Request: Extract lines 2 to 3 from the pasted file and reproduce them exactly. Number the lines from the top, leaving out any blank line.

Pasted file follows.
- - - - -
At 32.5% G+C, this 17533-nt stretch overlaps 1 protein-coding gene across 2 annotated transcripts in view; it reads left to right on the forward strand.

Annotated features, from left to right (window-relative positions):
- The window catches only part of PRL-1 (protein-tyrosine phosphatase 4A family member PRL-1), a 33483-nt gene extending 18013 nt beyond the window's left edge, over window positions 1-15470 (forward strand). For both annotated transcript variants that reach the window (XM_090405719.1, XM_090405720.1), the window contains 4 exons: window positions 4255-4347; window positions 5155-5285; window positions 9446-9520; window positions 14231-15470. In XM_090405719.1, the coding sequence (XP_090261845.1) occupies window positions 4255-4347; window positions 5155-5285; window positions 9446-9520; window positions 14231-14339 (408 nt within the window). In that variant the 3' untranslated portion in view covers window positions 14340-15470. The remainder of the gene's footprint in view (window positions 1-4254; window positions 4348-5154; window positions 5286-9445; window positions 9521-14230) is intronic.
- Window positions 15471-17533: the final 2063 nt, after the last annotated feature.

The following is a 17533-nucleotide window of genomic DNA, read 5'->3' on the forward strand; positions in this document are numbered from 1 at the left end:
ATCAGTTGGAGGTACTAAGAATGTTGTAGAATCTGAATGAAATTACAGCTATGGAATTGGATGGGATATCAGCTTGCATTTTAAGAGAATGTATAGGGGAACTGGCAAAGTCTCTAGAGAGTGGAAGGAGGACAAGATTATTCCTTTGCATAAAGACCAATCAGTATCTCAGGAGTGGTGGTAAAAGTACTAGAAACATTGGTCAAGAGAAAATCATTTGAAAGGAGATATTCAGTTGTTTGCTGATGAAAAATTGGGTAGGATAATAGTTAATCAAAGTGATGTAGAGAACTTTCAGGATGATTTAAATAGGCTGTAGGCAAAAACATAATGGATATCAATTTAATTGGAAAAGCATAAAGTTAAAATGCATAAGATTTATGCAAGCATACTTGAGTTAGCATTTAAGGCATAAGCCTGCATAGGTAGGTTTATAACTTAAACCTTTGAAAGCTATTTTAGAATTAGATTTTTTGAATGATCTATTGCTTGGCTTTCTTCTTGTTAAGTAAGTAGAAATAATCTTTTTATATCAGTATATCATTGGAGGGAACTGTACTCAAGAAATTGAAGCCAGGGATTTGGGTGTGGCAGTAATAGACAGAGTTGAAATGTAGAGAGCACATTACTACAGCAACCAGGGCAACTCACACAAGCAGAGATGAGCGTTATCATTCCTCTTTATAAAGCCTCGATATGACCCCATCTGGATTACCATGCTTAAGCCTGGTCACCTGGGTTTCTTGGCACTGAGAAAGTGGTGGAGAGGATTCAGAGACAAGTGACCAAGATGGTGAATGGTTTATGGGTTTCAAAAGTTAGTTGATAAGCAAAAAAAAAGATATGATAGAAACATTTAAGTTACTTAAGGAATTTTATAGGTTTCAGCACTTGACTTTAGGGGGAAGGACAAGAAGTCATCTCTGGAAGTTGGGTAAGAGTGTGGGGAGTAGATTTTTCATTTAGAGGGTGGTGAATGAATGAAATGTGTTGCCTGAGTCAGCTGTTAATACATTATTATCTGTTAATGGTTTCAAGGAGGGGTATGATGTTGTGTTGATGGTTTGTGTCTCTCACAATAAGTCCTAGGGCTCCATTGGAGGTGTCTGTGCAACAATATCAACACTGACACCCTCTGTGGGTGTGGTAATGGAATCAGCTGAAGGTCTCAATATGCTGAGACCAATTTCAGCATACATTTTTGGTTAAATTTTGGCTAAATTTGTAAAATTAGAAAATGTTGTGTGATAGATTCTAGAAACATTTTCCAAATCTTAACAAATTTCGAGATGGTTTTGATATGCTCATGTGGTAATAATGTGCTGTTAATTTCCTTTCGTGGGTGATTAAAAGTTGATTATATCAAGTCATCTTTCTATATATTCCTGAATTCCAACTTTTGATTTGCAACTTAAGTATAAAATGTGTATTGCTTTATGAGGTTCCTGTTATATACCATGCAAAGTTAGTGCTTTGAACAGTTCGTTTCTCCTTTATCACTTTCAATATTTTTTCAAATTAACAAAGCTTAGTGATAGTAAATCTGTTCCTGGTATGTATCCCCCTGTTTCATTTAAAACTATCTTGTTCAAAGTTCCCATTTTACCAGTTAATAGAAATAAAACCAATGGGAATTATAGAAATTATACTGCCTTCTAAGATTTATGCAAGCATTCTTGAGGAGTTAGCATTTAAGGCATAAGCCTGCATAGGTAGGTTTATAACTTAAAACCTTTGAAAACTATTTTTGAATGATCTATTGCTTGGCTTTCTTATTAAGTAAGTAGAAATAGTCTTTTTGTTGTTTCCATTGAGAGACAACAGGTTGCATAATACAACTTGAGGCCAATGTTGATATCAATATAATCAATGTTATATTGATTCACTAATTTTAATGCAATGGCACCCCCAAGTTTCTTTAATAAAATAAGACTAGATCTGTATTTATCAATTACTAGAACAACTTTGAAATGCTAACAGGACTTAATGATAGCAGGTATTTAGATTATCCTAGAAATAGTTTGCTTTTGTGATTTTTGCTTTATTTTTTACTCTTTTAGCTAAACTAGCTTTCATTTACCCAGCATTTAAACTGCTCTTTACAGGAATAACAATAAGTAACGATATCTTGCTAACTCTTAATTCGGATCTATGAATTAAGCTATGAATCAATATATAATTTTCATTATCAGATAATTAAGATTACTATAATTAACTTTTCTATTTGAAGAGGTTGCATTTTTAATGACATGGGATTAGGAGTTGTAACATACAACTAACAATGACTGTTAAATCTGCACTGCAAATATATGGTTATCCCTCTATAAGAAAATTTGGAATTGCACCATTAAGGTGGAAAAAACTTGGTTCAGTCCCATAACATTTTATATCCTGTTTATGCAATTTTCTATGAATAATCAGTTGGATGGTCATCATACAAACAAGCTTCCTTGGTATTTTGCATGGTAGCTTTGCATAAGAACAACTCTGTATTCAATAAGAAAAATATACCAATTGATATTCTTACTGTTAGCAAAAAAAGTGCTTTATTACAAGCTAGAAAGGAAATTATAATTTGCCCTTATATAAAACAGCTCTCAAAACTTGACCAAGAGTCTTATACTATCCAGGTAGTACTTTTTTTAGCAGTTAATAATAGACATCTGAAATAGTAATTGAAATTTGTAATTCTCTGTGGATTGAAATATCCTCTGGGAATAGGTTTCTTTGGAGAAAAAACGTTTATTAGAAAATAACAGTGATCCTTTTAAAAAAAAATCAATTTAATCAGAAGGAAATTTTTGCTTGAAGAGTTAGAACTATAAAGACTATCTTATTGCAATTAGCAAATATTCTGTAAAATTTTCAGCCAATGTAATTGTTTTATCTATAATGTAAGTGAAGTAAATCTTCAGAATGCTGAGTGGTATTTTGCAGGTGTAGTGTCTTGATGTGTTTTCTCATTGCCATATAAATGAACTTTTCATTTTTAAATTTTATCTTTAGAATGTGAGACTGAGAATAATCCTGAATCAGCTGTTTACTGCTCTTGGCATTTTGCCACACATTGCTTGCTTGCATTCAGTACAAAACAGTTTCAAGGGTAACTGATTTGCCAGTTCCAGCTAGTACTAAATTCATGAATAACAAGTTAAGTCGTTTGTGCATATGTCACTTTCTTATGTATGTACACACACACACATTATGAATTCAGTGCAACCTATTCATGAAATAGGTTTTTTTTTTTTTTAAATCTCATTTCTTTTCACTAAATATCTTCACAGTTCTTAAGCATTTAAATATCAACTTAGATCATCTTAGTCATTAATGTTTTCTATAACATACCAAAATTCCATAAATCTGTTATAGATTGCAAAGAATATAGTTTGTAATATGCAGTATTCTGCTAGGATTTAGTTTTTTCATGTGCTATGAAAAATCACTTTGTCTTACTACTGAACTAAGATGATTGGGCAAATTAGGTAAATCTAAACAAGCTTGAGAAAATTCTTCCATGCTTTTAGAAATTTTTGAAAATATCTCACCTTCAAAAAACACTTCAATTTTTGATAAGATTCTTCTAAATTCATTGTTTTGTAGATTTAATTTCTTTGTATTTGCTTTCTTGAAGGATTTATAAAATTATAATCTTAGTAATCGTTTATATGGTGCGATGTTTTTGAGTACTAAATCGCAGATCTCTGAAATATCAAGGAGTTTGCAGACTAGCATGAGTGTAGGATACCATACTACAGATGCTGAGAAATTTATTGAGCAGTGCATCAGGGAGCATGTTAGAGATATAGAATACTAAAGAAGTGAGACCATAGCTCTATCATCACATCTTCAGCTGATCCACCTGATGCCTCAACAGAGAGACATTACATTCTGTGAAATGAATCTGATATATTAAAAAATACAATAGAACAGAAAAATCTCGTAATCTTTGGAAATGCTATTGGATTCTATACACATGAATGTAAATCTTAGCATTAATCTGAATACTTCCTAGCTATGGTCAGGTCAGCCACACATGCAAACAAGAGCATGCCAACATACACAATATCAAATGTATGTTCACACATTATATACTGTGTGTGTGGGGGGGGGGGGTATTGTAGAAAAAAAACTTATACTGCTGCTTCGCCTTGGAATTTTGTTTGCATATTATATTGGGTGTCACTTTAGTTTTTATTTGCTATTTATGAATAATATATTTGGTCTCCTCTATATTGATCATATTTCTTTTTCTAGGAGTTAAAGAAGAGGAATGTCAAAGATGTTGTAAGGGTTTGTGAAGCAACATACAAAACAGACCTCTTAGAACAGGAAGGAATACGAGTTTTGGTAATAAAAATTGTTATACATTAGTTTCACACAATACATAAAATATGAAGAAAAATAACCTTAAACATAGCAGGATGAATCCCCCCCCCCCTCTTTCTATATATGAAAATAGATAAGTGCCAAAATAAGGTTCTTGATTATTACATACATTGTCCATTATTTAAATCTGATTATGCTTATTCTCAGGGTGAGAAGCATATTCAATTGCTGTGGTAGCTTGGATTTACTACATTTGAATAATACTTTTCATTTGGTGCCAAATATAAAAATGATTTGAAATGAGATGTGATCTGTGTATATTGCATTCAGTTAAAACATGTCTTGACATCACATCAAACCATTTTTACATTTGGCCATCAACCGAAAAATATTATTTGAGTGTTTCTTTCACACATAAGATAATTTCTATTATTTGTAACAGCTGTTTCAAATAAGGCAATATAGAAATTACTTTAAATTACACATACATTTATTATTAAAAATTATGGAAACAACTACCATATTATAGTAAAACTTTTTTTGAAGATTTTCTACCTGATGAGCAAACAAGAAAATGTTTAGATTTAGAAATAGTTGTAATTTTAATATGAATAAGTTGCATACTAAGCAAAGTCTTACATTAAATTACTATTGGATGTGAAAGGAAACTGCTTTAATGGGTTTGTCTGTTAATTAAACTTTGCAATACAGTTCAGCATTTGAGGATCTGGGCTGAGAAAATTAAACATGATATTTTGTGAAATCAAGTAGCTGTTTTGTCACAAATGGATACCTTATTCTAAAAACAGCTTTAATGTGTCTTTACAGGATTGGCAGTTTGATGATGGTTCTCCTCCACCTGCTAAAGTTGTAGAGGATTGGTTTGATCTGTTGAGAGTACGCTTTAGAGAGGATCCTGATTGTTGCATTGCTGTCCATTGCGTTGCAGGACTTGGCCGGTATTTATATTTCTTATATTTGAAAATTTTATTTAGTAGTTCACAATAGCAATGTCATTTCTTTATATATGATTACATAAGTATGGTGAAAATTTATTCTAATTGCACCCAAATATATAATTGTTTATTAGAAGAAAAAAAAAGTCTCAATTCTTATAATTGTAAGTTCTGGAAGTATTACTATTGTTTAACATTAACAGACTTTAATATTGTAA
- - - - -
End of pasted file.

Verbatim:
Annotated features, from left to right (window-relative positions):
- The window catches only part of PRL-1 (protein-tyrosine phosphatase 4A family member PRL-1), a 33483-nt gene extending 18013 nt beyond the window's left edge, over window positions 1-15470 (forward strand). For both annotated transcript variants that reach the window (XM_090405719.1, XM_090405720.1), the window contains 4 exons: window positions 4255-4347; window positions 5155-5285; window positions 9446-9520; window positions 14231-15470. In XM_090405719.1, the coding sequence (XP_090261845.1) occupies window positions 4255-4347; window positions 5155-5285; window positions 9446-9520; window positions 14231-14339 (408 nt within the window). In that variant the 3' untranslated portion in view covers window positions 14340-15470. The remainder of the gene's footprint in view (window positions 1-4254; window positions 4348-5154; window positions 5286-9445; window positions 9521-14230) is intronic.